Quote:
Originally Posted by NorthNJ
Metric is much easier and more useful! Just multiple by 10!
(1000 g = 1 kg, 100 cm = 1 meter etc.)
1 km  0.62 miles
1 cm  0.39 inches
1 kg  2.2 pounds
1 L  0.26 US Gallon
Metric makes sence... not US system.

Meters versus Inches/Feet/Yards:
One third of a foot is four inches. One third of a yard is one foot or twelve inches. One quarter (aka one fourth) of a foot is three inches. One quarter of a yard is three quarters of a foot or nine inches.
What's a third of a meter? 0.333333333333333333333333333333333........
In fact, some French construction workers have taken to using 1.2 meters as their standard of building measurement...it's just more
convenient for them.
How long is an inch? Roughly the length of the first joint of your thumb. How long is a foot? Roughly the length of your foot. How long is a yard? Roughly the length of draw of an English longbow.
How long is a meter?
Old definition: "1/10,000,000 the distance from the North Pole to the Equator, as measured on a meridian that passes through Paris". Until it was found that the Earth wasn't a perfect sphere.
New definition: "The meter is the length of the path travelled by light in a vacuum during a time interval of 1/299,792,458 of a second". That's handy.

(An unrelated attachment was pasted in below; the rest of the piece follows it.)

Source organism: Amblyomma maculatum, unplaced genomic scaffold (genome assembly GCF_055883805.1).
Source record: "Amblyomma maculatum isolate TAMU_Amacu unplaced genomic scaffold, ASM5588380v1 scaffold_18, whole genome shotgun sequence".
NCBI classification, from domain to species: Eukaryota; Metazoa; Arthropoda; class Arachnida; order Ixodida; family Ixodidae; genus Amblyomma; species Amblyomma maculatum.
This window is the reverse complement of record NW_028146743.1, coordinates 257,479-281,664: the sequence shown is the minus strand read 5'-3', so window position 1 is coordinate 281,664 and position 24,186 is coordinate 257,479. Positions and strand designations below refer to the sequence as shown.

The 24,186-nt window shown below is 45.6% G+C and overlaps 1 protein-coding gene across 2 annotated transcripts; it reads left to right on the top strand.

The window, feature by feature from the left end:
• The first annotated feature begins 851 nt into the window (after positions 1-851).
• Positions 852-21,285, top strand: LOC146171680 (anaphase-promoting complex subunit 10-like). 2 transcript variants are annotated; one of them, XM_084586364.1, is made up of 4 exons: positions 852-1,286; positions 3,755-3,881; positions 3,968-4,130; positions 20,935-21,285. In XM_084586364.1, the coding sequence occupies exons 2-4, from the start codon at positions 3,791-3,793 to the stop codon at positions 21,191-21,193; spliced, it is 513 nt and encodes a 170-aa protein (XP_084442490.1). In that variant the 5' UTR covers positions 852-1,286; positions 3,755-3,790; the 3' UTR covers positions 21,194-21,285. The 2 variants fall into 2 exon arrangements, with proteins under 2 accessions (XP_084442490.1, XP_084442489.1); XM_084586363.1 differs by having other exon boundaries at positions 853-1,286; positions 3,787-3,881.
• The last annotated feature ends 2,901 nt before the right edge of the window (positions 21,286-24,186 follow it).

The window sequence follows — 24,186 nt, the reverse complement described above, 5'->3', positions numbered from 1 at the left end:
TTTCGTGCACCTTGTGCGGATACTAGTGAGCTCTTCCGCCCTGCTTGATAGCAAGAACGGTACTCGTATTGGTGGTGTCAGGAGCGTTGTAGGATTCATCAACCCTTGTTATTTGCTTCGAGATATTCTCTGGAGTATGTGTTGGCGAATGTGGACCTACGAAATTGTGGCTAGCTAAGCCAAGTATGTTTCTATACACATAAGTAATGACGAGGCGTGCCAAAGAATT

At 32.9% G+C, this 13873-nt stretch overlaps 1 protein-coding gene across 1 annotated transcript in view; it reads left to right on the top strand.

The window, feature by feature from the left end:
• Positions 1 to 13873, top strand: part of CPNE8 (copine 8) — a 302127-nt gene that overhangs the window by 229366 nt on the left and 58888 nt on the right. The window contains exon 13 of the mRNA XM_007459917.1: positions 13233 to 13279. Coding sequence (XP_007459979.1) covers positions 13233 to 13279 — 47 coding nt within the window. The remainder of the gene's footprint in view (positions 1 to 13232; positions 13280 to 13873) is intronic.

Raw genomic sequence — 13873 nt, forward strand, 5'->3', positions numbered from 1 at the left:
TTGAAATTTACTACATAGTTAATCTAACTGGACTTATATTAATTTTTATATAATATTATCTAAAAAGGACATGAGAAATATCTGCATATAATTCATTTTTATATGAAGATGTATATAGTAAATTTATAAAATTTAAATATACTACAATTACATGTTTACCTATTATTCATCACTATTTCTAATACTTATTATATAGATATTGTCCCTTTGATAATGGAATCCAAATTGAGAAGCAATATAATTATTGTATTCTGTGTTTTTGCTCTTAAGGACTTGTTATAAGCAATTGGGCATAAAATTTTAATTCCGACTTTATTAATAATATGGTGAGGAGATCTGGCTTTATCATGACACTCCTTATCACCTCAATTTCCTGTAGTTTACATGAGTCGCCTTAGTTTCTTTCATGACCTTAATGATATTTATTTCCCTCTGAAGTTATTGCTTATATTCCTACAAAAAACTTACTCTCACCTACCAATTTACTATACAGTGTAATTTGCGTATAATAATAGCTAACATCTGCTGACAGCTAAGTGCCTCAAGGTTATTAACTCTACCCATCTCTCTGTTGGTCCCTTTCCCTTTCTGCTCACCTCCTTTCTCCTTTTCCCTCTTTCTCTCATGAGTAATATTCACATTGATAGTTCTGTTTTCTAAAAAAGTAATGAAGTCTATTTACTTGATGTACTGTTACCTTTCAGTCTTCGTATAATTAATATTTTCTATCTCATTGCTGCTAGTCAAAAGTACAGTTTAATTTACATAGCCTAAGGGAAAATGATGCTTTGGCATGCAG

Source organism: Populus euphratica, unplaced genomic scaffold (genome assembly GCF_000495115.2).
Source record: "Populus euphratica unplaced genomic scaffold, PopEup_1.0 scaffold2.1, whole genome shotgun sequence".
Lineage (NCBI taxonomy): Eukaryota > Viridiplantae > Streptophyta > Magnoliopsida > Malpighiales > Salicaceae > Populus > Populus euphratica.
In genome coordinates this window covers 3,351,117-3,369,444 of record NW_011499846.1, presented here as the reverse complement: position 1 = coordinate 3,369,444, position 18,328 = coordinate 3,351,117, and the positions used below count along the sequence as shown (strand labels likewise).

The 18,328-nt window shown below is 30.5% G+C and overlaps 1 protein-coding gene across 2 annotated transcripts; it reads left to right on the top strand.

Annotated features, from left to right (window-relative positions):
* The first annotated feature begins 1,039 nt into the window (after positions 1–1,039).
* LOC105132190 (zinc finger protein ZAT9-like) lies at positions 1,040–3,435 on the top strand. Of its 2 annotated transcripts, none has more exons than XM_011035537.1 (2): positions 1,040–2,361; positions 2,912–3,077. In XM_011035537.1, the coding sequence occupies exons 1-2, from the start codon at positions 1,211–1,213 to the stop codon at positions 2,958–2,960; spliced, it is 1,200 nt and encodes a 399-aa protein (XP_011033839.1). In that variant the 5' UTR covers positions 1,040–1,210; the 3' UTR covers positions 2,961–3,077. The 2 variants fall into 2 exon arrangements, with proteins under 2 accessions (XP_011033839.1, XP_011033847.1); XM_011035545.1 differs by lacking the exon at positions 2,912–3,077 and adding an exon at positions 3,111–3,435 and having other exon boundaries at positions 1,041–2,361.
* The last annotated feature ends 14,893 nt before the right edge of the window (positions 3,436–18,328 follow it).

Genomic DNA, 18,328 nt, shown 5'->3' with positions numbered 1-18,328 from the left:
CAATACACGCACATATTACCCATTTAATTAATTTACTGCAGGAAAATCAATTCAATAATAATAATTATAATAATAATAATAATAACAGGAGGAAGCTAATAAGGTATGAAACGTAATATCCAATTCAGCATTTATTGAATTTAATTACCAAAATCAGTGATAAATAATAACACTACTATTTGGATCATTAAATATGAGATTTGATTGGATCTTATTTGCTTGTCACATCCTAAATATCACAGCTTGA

Kilometers versus miles:
Do a lot of conversions between centimeters and kilometers, do ya? I've never felt a need to convert between inches and miles.
In Michigan, the freeways have mile markers and the freeway exits are numbered by the closest mile market to that exit. If you're in your vehicle on the freeway travelling at 60 miles per hour (aka a mile a minute), and you know that you want to take Exit 270 to get to your destination, and you've just passed mile marker 223, then you know it's 47 minutes to your exit (270 miles  223 miles is 47 miles; at a mile a minute, it's 47 minutes).
Does the metric system work as nicely for this common day occurrence?
Celsius versus Fahrenheit:
Celsius  0 degrees is the freezing point of water, 100 degrees is the boiling point of water (at one standard atmosphere), useful for those who want to boil ice cubes at sealevel.
Fahrenheit  0 degrees means that it is really cold outside, 100 degrees means that it is really hot outside. 100 degrees Fahrenheit is also "roughly" the temperature of the human body.
People constantly ask each other "on a scale of 1 to 10, how would you rate [fill in the blank]". The metric equivalent of that convention is probably "on a scale of 17 to 37, how would you rate...".
Time Measurement:
60 seconds in a minute
60 minutes in an hour
24 hours in a day
7 days in a week
28,29,30, or 31 days in a month
12 months in a year
365.24~ days in a year
Metric equivalent? Seconds, milliseconds, nanoseconds, and...kiloseconds?
If the metric system makes "sence" why isn't time measurement metric in nations that use the metric system?